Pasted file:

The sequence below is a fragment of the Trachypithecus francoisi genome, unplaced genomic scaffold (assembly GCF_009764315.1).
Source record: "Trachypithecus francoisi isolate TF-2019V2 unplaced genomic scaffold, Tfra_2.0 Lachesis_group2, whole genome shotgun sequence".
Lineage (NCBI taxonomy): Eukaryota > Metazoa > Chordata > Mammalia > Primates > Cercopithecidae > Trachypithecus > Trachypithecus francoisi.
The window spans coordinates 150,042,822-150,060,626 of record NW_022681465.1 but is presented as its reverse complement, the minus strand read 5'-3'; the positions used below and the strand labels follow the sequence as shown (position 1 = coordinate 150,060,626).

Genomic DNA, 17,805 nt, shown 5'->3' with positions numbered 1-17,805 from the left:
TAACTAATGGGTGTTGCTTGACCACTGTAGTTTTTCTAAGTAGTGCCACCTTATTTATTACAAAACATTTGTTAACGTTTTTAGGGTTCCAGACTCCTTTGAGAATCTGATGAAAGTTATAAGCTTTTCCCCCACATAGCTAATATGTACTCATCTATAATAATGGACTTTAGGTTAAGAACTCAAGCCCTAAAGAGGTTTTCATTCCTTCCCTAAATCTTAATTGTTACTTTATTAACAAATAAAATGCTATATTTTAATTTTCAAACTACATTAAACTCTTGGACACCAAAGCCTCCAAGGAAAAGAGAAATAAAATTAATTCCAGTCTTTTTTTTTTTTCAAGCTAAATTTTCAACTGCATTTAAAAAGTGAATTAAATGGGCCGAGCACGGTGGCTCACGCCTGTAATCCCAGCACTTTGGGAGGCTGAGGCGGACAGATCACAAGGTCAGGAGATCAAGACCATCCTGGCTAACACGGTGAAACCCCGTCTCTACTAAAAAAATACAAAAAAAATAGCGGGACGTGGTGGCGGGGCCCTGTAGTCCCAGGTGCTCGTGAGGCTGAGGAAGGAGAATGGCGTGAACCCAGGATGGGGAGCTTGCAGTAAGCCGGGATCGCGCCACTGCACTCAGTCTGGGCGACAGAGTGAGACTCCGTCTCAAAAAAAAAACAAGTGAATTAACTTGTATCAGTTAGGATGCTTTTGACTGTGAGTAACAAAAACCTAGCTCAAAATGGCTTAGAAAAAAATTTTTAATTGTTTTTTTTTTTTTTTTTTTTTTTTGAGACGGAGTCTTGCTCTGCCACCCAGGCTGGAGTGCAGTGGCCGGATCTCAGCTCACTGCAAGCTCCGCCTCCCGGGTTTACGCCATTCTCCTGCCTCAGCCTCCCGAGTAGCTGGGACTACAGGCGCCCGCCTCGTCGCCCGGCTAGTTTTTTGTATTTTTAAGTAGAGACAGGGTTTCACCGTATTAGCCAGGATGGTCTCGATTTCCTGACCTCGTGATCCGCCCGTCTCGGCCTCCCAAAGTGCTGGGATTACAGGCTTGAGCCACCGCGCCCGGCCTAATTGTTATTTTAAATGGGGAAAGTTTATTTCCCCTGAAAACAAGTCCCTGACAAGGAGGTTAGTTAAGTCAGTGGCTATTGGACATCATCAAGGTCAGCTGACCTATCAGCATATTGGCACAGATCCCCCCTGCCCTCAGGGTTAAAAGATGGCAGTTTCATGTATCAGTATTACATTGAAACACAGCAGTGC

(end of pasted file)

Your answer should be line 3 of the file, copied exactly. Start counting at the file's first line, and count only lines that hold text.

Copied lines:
Lineage (NCBI taxonomy): Eukaryota > Metazoa > Chordata > Mammalia > Primates > Cercopithecidae > Trachypithecus > Trachypithecus francoisi.